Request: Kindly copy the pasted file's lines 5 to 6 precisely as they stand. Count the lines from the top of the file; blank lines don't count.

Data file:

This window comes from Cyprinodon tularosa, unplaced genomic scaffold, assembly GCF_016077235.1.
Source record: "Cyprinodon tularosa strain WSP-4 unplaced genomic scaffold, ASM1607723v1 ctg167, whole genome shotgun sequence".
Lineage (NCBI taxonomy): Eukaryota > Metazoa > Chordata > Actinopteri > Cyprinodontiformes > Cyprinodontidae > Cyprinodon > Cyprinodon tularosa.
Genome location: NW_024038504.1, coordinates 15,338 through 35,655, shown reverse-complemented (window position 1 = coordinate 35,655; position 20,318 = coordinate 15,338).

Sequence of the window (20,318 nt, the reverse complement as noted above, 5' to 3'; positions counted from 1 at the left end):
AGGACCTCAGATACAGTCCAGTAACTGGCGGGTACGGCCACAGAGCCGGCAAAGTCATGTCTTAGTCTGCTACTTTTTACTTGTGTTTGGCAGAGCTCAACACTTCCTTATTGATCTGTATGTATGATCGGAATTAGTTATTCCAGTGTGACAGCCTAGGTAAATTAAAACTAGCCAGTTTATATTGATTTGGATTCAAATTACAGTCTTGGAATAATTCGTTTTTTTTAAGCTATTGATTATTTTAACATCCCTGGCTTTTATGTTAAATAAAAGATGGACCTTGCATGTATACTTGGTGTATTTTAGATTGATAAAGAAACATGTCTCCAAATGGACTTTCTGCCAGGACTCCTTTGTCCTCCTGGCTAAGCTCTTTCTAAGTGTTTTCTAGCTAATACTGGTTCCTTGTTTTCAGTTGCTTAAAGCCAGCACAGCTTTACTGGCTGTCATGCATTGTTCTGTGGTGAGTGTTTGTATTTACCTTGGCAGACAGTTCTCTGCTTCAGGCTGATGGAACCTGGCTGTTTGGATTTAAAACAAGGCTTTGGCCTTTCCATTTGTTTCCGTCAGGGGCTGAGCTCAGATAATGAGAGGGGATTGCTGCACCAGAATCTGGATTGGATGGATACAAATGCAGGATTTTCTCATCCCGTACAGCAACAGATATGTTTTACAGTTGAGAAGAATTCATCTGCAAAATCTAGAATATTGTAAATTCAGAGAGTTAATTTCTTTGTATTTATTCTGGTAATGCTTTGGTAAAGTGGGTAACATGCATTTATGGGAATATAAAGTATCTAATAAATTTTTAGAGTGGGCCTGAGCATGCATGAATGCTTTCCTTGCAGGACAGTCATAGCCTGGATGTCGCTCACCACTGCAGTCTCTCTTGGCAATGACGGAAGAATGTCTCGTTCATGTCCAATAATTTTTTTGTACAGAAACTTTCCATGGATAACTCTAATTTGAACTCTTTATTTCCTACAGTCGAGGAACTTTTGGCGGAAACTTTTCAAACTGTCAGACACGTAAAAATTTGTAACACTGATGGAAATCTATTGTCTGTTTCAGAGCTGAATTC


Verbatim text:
Sequence of the window (20,318 nt, the reverse complement as noted above, 5' to 3'; positions counted from 1 at the left end):
AGGACCTCAGATACAGTCCAGTAACTGGCGGGTACGGCCACAGAGCCGGCAAAGTCATGTCTTAGTCTGCTACTTTTTACTTGTGTTTGGCAGAGCTCAACACTTCCTTATTGATCTGTATGTATGATCGGAATTAGTTATTCCAGTGTGACAGCCTAGGTAAATTAAAACTAGCCAGTTTATATTGATTTGGATTCAAATTACAGTCTTGGAATAATTCGTTTTTTTTAAGCTATTGATTATTTTAACATCCCTGGCTTTTATGTTAAATAAAAGATGGACCTTGCATGTATACTTGGTGTATTTTAGATTGATAAAGAAACATGTCTCCAAATGGACTTTCTGCCAGGACTCCTTTGTCCTCCTGGCTAAGCTCTTTCTAAGTGTTTTCTAGCTAATACTGGTTCCTTGTTTTCAGTTGCTTAAAGCCAGCACAGCTTTACTGGCTGTCATGCATTGTTCTGTGGTGAGTGTTTGTATTTACCTTGGCAGACAGTTCTCTGCTTCAGGCTGATGGAACCTGGCTGTTTGGATTTAAAACAAGGCTTTGGCCTTTCCATTTGTTTCCGTCAGGGGCTGAGCTCAGATAATGAGAGGGGATTGCTGCACCAGAATCTGGATTGGATGGATACAAATGCAGGATTTTCTCATCCCGTACAGCAACAGATATGTTTTACAGTTGAGAAGAATTCATCTGCAAAATCTAGAATATTGTAAATTCAGAGAGTTAATTTCTTTGTATTTATTCTGGTAATGCTTTGGTAAAGTGGGTAACATGCATTTATGGGAATATAAAGTATCTAATAAATTTTTAGAGTGGGCCTGAGCATGCATGAATGCTTTCCTTGCAGGACAGTCATAGCCTGGATGTCGCTCACCACTGCAGTCTCTCTTGGCAATGACGGAAGAATGTCTCGTTCATGTCCAATAATTTTTTTGTACAGAAACTTTCCATGGATAACTCTAATTTGAACTCTTTATTTCCTACAGTCGAGGAACTTTTGGCGGAAACTTTTCAAACTGTCAGACACGTAAAAATTTGTAACACTGATGGAAATCTATTGTCTGTTTCAGAGCTGAATTC